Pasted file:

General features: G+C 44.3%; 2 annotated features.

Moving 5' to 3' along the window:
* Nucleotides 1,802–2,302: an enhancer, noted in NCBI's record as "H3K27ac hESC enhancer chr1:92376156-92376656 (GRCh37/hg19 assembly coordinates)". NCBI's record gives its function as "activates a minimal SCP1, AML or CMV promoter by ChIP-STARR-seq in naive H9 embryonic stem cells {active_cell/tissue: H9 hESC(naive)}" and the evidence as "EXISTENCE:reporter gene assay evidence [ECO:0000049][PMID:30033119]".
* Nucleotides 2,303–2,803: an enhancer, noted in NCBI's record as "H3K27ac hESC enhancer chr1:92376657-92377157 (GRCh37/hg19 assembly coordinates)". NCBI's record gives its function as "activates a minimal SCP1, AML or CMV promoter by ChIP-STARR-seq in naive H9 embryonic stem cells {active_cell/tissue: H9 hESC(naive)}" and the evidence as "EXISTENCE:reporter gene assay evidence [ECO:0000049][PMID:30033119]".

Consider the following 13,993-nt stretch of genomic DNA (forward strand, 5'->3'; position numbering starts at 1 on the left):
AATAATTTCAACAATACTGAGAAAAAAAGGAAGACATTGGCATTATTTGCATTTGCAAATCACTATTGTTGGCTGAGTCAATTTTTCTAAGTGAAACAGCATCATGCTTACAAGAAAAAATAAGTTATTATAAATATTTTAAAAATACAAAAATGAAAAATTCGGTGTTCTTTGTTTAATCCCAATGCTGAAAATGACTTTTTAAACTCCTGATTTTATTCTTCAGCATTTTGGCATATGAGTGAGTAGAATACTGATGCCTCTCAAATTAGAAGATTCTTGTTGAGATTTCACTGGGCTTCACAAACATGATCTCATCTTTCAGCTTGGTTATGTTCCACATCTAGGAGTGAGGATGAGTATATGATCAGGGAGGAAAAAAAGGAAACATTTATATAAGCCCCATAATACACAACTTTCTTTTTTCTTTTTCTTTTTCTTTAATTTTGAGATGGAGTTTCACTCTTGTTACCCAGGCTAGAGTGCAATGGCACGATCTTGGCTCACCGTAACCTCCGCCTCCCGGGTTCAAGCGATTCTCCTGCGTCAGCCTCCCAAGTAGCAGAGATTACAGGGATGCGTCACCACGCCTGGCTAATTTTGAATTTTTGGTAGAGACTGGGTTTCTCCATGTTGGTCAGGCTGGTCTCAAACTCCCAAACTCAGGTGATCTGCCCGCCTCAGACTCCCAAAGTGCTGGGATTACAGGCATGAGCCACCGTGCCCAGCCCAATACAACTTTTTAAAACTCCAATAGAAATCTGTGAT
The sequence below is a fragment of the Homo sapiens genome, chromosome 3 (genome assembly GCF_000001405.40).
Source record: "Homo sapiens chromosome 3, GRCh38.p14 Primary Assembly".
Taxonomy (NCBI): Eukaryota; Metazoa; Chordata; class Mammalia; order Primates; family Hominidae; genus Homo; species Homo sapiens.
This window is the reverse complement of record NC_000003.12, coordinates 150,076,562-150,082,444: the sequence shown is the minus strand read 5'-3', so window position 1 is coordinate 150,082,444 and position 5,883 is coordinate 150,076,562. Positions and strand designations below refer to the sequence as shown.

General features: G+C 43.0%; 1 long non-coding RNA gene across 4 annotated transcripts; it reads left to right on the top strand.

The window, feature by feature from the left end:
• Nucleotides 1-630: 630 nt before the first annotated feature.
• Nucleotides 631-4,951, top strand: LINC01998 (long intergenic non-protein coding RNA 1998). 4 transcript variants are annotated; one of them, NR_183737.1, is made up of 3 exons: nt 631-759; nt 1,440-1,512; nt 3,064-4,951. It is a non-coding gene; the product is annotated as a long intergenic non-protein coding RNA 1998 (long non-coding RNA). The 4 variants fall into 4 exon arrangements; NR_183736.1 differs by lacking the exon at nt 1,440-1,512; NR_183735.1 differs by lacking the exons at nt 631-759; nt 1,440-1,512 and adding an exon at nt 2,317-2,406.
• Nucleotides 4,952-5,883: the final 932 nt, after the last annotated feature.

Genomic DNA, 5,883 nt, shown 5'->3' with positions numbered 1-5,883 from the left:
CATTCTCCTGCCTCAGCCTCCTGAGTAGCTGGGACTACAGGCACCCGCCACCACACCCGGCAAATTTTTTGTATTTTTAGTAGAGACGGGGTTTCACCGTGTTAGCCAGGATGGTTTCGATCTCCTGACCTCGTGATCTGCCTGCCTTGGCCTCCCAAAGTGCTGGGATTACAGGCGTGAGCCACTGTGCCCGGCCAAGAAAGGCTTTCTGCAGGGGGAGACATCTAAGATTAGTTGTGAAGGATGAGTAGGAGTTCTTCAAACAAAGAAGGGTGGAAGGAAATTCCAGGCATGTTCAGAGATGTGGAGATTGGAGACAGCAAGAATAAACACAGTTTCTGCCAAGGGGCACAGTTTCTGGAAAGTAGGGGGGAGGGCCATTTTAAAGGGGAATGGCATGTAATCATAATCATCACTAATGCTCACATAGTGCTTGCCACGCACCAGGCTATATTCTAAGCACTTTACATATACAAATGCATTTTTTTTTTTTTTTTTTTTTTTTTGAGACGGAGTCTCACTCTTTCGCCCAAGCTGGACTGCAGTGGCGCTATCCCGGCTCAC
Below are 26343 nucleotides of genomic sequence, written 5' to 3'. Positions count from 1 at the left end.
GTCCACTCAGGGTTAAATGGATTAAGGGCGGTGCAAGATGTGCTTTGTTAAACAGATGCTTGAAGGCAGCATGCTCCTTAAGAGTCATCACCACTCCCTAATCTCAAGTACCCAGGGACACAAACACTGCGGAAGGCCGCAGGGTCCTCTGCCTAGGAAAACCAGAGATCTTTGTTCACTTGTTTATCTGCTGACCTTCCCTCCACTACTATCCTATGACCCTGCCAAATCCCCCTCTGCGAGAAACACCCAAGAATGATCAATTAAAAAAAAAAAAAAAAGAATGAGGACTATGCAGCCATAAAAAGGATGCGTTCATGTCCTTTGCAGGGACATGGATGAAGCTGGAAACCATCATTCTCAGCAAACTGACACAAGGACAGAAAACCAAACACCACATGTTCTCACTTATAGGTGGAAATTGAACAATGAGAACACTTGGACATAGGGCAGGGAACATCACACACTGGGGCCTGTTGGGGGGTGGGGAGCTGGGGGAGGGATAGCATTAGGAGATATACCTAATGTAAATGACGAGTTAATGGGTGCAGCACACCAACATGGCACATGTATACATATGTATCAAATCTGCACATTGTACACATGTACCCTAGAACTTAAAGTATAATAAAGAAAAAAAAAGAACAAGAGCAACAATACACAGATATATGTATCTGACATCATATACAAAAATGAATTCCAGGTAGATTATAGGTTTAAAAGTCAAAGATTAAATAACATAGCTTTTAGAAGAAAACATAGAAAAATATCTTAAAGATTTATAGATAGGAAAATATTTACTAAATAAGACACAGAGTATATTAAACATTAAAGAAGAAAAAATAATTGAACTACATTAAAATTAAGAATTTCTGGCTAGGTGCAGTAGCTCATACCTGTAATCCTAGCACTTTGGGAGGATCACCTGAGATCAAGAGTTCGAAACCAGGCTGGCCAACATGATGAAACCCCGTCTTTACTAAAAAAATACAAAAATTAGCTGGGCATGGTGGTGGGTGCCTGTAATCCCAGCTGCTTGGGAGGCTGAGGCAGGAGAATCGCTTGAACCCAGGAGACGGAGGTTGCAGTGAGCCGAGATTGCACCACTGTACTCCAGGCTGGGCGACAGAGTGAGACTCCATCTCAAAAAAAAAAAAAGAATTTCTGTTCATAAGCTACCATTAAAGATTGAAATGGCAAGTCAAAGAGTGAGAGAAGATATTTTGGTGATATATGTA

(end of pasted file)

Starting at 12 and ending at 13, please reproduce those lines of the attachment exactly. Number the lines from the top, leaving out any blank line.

The window, feature by feature from the left end:
• Nucleotides 1-630: 630 nt before the first annotated feature.